The popular perception of the Western is a story that centers on the life of a semi-nomadic wanderer a cowboy or a gunfighter. A showdown or duel at high noon featuring two or more gunfighters is a stereotypical scene in the popular conception of Westerns. In some ways, such protagonists may be considered the literary descendants of the knight errant which stood at the center of earlier extensive genres such as the Arthurian Romances. Like the cowboy or gunfighter of the Western, the knight errant of the earlier European tales and poetry was wandering from place to place on his horse, fighting villains of various kinds and bound to no fixed social structures but only to their own innate code of honor, and like knights errant, the heroes of Westerns rescue damsels in distress. The wandering protagonists of Westerns share many characteristics with the ronin in modern Japanese culture; the Western takes these elements and uses them to tell simple morality tales, although some notable examples are more morally ambiguous.
Westerns stress the harshness and isolation of the wilderness and set the action in an arid, desolate landscape. Western films have specific settings such as isolated ranches, Native American villages, or small frontier towns with a saloon. Oftentimes, these settings appear deserted and without much structure. Apart from the wilderness, it is the saloon that emphasizes that this is the Wild West: it is the place to go for music, gambling, drinking and shooting. In some Westerns, where civilization has arrived, the town has a church, a general store, a bank and a school; the American Film Institute defines Western films as those "set in the American West that the spirit, the struggle and the demise of the new frontier." The term Western, used to describe a narrative film genre, appears to have originated with a July 1912 article in Motion Picture World magazine. Most of the characteristics of Western films were part of 19th-century popular Western
Cornelius Vanderbilt Whitney
Cornelius Vanderbilt "Sonny" Whitney was an American businessman, film producer, philanthropist, polo player, government official, as well as the owner of a leading stable of thoroughbred racehorses. Born in Old Westbury, New York, he was the son of the wealthy and prominent Harry Payne Whitney and Gertrude Vanderbilt, he had a younger sister, Barbara Whitney, an elder sister, Flora Payne Whitney. As a member of both the Whitney and Vanderbilt families, he inherited a substantial fortune. However, he proved to be a capable businessman. After graduating from Yale University in 1922, he went to work at a Nevada mine owned by his father. Whitney's paternal grandfather, William Collins Whitney, was a co-founder and director of the Guaranty Trust Company of New York and in 1926, Whitney was appointed a director, serving on the bank's board until 1940. In 1927, Whitney joined with William Avery Rockefeller III and other investors to back Juan Trippe in establishing the Aviation Corporation of America, which a year would become Pan American World Airways.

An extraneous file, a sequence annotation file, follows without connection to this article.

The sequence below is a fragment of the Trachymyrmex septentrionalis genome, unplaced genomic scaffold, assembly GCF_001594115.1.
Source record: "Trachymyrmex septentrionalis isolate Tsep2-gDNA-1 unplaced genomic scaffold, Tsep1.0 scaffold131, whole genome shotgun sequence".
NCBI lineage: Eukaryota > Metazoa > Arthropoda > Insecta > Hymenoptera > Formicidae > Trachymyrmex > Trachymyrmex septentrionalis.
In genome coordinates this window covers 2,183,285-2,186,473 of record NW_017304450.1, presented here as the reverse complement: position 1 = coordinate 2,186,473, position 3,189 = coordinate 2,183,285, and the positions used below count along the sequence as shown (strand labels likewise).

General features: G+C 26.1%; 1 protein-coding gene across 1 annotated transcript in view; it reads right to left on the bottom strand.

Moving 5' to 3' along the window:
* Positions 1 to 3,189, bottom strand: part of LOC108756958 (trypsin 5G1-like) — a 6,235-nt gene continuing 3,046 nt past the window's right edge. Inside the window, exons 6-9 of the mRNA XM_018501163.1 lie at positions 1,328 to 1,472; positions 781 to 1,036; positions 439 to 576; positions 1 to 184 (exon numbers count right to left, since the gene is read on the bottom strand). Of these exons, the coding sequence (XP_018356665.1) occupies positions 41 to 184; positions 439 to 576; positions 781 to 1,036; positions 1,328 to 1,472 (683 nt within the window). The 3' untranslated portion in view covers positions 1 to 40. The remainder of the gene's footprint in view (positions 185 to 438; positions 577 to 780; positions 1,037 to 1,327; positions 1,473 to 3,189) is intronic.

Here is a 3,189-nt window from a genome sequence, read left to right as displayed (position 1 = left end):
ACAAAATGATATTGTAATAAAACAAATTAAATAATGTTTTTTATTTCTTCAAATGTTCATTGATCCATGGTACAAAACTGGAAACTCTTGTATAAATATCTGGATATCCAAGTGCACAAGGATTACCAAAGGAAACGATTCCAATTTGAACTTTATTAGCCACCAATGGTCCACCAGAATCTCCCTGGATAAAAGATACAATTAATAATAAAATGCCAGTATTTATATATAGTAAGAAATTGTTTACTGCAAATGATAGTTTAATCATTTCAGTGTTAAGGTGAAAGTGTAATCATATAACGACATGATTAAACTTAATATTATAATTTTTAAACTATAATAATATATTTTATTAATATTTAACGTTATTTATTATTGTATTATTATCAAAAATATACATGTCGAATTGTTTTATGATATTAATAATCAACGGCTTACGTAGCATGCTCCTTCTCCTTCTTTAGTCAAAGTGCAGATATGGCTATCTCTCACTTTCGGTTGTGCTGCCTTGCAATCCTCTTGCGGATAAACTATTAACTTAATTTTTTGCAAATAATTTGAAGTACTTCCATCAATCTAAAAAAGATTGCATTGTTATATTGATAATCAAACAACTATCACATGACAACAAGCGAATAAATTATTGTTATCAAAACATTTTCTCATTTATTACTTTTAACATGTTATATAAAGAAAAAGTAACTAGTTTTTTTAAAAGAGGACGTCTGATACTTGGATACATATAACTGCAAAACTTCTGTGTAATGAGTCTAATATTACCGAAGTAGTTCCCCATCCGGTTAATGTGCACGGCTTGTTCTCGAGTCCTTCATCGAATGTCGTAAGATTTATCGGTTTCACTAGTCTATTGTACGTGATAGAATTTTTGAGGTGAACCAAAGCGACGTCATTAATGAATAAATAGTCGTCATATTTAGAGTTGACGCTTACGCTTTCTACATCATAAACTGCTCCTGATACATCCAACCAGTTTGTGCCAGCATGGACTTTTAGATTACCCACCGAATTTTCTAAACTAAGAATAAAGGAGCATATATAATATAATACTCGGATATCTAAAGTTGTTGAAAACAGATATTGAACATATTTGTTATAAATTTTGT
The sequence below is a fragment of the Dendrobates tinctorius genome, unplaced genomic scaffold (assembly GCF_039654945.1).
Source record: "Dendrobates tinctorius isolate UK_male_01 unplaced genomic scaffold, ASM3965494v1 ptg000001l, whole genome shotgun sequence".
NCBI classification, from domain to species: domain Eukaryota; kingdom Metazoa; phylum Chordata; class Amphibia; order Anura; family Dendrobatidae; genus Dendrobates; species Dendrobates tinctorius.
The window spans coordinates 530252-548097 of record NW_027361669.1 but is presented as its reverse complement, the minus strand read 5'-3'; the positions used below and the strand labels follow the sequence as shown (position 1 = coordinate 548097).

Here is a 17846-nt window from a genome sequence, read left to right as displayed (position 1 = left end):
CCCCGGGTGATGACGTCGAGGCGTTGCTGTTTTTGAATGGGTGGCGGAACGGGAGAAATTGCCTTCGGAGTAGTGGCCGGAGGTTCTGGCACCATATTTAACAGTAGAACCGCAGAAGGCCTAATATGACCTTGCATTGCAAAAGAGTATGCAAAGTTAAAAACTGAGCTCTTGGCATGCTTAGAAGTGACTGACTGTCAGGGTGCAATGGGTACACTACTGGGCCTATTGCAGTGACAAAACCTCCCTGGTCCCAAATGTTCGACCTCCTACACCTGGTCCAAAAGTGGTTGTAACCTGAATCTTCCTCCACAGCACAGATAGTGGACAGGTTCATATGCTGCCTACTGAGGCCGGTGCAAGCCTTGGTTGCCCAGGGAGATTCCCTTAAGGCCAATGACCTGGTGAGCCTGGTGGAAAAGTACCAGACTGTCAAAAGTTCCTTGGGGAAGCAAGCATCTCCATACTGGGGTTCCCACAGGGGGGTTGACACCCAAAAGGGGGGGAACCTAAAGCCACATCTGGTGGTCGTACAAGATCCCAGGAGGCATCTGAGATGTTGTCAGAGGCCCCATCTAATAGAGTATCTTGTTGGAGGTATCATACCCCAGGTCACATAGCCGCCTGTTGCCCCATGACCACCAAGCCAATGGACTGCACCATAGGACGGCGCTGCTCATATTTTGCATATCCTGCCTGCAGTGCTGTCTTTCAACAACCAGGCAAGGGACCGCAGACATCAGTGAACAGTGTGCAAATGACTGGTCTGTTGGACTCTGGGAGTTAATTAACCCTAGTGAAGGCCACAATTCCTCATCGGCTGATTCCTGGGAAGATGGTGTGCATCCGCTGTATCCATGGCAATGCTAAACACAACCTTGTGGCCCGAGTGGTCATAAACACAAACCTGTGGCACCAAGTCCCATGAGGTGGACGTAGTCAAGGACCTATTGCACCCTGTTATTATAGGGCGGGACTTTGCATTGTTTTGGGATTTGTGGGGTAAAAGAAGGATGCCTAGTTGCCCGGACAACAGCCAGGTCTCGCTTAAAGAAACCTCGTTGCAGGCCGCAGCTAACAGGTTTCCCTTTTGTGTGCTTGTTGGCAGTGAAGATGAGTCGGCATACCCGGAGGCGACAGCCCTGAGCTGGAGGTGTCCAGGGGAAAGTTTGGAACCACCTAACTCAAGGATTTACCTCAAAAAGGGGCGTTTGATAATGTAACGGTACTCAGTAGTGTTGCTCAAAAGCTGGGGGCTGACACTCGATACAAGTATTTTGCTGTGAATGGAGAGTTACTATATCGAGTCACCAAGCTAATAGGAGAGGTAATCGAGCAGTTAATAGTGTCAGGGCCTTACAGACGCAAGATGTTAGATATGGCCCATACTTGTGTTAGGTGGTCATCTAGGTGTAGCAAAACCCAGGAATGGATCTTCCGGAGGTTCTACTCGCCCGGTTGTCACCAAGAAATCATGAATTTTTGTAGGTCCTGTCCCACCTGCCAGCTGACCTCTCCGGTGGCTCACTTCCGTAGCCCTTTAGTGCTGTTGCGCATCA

In 1931, Whitney founded Smelting Co.. Limited in Canada; the company became a major zinc mining operation, Whitney served as chairman of the board until 1964. Whitney became involved in the motion picture industry, notably with his cousin John Hay Whitney as a major shareholder backing the Technicolor Corporation; the two were financiers for the 1939 film classic Gone with the Wind. Seventeen years C. V. Whitney served as a producer through his own "C. V. Whitney Pictures." His company made three films, the first being the acclaimed 1956 production, The Searchers, directed by John Ford. The second was The Missouri Traveler in 1958 with Brandon deWilde and Lee Marvin, the third was The Young Land in 1959 with Patrick Wayne and Dennis Hopper. Whitney was a major financial partner in the development of Marine Studios, designed as an underwater motion picture studio located on the ocean south of St. Augustine, Florida; the Studios opened on June 23, 1938, with an estimated 30,000 visitors and evolved into a major marine attraction.